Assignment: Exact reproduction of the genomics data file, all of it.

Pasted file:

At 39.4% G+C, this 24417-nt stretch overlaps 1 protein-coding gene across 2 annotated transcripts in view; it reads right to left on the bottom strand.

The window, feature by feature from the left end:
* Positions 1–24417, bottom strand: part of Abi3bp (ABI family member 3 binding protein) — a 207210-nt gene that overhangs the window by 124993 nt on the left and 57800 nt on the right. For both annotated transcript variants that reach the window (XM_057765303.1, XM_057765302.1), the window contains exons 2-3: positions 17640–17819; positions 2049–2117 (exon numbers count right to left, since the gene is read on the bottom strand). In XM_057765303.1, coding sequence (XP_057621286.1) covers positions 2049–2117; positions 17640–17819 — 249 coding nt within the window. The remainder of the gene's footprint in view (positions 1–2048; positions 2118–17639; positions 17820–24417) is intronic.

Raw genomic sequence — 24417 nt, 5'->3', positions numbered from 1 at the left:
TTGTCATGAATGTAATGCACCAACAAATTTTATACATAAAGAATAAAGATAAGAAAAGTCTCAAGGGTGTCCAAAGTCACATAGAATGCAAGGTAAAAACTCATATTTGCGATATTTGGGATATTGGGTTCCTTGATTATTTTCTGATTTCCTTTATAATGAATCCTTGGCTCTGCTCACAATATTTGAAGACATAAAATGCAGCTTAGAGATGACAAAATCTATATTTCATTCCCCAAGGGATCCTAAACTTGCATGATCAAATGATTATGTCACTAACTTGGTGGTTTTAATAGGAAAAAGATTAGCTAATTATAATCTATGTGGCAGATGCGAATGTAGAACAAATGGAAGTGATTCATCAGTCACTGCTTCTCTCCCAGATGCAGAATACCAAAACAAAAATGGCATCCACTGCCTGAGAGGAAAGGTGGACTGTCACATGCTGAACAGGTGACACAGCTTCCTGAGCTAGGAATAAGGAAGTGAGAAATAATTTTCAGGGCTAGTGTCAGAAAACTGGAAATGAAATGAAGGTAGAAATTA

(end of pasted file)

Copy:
At 39.4% G+C, this 24417-nt stretch overlaps 1 protein-coding gene across 2 annotated transcripts in view; it reads right to left on the bottom strand.

The window, feature by feature from the left end:
* Positions 1–24417, bottom strand: part of Abi3bp (ABI family member 3 binding protein) — a 207210-nt gene that overhangs the window by 124993 nt on the left and 57800 nt on the right. For both annotated transcript variants that reach the window (XM_057765303.1, XM_057765302.1), the window contains exons 2-3: positions 17640–17819; positions 2049–2117 (exon numbers count right to left, since the gene is read on the bottom strand). In XM_057765303.1, coding sequence (XP_057621286.1) covers positions 2049–2117; positions 17640–17819 — 249 coding nt within the window. The remainder of the gene's footprint in view (positions 1–2048; positions 2118–17639; positions 17820–24417) is intronic.

Raw genomic sequence — 24417 nt, 5'->3', positions numbered from 1 at the left:
TTGTCATGAATGTAATGCACCAACAAATTTTATACATAAAGAATAAAGATAAGAAAAGTCTCAAGGGTGTCCAAAGTCACATAGAATGCAAGGTAAAAACTCATATTTGCGATATTTGGGATATTGGGTTCCTTGATTATTTTCTGATTTCCTTTATAATGAATCCTTGGCTCTGCTCACAATATTTGAAGACATAAAATGCAGCTTAGAGATGACAAAATCTATATTTCATTCCCCAAGGGATCCTAAACTTGCATGATCAAATGATTATGTCACTAACTTGGTGGTTTTAATAGGAAAAAGATTAGCTAATTATAATCTATGTGGCAGATGCGAATGTAGAACAAATGGAAGTGATTCATCAGTCACTGCTTCTCTCCCAGATGCAGAATACCAAAACAAAAATGGCATCCACTGCCTGAGAGGAAAGGTGGACTGTCACATGCTGAACAGGTGACACAGCTTCCTGAGCTAGGAATAAGGAAGTGAGAAATAATTTTCAGGGCTAGTGTCAGAAAACTGGAAATGAAATGAAGGTAGAAATTA